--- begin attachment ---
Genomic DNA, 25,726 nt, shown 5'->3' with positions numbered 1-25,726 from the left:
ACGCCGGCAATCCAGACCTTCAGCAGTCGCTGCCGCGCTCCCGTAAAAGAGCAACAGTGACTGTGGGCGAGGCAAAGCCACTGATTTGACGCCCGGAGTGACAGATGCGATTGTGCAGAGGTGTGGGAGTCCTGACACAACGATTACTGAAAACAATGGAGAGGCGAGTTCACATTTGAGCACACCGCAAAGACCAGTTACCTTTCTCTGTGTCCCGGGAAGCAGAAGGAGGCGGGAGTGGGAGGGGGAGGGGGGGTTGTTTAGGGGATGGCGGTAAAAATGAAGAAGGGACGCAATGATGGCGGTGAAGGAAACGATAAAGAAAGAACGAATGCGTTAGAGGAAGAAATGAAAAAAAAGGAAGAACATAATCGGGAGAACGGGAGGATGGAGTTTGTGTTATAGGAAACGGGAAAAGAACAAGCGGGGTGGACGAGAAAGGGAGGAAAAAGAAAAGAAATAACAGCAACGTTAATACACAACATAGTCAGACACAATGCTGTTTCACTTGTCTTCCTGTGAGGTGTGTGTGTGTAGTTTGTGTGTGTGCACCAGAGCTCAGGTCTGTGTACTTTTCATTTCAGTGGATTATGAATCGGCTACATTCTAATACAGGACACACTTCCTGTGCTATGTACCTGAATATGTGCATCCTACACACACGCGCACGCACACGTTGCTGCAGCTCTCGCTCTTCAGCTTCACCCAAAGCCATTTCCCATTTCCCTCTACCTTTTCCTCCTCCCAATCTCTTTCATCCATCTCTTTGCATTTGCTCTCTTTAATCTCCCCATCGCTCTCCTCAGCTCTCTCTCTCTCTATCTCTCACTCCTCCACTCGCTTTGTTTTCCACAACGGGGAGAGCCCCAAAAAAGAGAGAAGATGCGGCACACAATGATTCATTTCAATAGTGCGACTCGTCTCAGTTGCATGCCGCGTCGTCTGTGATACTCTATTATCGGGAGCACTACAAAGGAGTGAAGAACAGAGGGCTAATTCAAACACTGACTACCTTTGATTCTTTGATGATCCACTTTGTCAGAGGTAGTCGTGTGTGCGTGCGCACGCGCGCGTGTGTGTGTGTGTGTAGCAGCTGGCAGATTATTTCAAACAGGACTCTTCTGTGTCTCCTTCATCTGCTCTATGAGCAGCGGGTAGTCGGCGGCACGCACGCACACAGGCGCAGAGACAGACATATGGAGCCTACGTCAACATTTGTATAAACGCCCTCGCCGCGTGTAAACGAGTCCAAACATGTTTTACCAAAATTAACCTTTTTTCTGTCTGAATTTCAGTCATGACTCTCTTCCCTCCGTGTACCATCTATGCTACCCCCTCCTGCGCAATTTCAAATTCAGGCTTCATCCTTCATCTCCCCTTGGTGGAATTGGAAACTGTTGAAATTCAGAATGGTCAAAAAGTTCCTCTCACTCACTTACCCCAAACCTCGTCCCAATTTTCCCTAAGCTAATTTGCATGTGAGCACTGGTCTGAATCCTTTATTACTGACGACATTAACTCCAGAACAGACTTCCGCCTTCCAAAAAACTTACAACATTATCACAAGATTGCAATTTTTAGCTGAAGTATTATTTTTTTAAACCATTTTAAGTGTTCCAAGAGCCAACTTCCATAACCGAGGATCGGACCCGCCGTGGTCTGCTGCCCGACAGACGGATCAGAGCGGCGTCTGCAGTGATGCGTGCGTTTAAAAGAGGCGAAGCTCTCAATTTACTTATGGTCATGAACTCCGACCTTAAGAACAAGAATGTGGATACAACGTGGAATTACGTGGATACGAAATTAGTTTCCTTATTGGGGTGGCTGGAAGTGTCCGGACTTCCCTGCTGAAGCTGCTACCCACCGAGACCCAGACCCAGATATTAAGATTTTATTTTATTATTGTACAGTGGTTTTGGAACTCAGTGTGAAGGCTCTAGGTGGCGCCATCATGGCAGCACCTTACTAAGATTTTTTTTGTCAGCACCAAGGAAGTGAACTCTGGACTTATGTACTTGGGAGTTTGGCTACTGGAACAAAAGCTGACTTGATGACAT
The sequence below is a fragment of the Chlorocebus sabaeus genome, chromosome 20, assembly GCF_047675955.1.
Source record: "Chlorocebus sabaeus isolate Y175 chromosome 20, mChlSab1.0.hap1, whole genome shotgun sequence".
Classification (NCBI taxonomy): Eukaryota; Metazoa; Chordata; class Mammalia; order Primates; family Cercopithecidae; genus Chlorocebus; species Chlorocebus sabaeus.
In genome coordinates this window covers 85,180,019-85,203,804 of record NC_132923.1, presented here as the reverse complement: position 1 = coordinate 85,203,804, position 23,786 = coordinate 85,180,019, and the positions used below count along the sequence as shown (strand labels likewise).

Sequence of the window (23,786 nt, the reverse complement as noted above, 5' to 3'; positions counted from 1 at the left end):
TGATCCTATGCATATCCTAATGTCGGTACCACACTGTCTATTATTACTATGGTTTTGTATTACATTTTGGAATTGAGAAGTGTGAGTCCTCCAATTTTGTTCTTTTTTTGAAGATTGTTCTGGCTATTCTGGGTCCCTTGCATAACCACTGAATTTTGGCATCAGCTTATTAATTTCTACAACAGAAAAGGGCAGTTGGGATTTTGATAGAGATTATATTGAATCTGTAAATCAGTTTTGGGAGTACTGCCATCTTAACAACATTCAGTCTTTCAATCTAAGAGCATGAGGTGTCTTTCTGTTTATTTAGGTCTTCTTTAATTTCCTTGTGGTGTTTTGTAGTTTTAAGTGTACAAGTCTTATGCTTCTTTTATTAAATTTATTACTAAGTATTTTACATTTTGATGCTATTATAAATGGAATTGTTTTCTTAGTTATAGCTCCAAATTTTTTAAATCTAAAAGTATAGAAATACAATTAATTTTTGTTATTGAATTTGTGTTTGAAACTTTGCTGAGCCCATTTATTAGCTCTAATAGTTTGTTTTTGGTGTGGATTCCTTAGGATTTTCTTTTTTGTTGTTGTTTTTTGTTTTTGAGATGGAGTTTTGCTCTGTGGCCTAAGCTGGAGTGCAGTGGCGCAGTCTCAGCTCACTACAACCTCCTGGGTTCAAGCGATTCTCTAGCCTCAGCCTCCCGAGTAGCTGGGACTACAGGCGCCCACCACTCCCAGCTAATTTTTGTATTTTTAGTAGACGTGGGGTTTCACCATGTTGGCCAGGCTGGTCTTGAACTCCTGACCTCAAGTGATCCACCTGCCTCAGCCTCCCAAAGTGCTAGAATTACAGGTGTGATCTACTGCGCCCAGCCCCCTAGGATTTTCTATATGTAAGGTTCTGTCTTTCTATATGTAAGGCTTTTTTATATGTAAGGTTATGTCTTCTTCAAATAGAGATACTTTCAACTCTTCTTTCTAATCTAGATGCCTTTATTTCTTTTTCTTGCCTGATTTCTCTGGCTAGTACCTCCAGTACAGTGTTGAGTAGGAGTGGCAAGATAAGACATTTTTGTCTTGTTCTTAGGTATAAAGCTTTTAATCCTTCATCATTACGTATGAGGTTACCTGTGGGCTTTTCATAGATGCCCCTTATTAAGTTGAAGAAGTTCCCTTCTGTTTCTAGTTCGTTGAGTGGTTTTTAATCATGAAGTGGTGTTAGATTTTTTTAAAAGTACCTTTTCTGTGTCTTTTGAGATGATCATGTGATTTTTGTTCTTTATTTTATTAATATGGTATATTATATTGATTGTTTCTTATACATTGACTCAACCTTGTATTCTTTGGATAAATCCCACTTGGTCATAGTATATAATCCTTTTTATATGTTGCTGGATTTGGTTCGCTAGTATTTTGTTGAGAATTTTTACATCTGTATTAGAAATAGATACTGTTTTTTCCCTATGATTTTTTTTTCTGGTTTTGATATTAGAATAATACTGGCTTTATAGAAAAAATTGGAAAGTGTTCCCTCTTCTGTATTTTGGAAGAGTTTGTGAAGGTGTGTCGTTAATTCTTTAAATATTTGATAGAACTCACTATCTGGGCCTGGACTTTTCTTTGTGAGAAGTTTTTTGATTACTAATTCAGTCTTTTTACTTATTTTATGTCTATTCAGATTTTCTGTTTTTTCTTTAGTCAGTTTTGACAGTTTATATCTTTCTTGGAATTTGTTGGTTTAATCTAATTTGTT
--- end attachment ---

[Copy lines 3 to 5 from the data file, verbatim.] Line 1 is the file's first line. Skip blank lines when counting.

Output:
The sequence below is a fragment of the Chlorocebus sabaeus genome, chromosome 20, assembly GCF_047675955.1.
Source record: "Chlorocebus sabaeus isolate Y175 chromosome 20, mChlSab1.0.hap1, whole genome shotgun sequence".
Classification (NCBI taxonomy): Eukaryota; Metazoa; Chordata; class Mammalia; order Primates; family Cercopithecidae; genus Chlorocebus; species Chlorocebus sabaeus.